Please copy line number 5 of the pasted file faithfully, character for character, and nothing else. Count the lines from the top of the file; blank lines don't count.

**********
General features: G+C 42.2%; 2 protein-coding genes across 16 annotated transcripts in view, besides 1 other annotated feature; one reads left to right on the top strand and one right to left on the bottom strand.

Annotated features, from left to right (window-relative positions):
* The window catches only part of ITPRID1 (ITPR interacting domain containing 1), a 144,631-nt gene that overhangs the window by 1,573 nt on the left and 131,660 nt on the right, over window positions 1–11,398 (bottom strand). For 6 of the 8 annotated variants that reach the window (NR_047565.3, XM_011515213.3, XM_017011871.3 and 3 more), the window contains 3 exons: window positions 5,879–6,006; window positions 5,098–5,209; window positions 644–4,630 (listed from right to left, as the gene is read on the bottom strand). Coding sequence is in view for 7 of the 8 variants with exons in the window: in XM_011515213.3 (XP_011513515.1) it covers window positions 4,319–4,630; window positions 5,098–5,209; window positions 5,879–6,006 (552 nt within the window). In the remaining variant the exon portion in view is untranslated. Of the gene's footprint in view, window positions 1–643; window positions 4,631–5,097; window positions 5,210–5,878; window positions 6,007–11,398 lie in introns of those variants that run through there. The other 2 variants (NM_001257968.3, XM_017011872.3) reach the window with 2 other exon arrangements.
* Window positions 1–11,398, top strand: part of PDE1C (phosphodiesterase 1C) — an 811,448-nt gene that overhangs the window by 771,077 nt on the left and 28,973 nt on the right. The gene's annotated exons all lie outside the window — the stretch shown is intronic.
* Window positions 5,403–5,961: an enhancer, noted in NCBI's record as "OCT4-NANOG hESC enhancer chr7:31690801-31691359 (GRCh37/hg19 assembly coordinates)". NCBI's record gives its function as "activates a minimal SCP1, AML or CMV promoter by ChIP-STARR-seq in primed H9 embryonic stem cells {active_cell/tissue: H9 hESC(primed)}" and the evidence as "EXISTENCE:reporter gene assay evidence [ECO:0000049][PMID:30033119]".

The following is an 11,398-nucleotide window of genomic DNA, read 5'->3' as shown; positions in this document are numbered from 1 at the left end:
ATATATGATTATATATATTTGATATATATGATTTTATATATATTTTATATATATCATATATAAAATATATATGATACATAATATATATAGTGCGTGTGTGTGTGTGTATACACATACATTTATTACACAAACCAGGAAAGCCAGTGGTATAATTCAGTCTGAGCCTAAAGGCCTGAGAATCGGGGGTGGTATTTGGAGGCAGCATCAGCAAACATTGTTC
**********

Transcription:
* Window positions 5,403–5,961: an enhancer, noted in NCBI's record as "OCT4-NANOG hESC enhancer chr7:31690801-31691359 (GRCh37/hg19 assembly coordinates)". NCBI's record gives its function as "activates a minimal SCP1, AML or CMV promoter by ChIP-STARR-seq in primed H9 embryonic stem cells {active_cell/tissue: H9 hESC(primed)}" and the evidence as "EXISTENCE:reporter gene assay evidence [ECO:0000049][PMID:30033119]".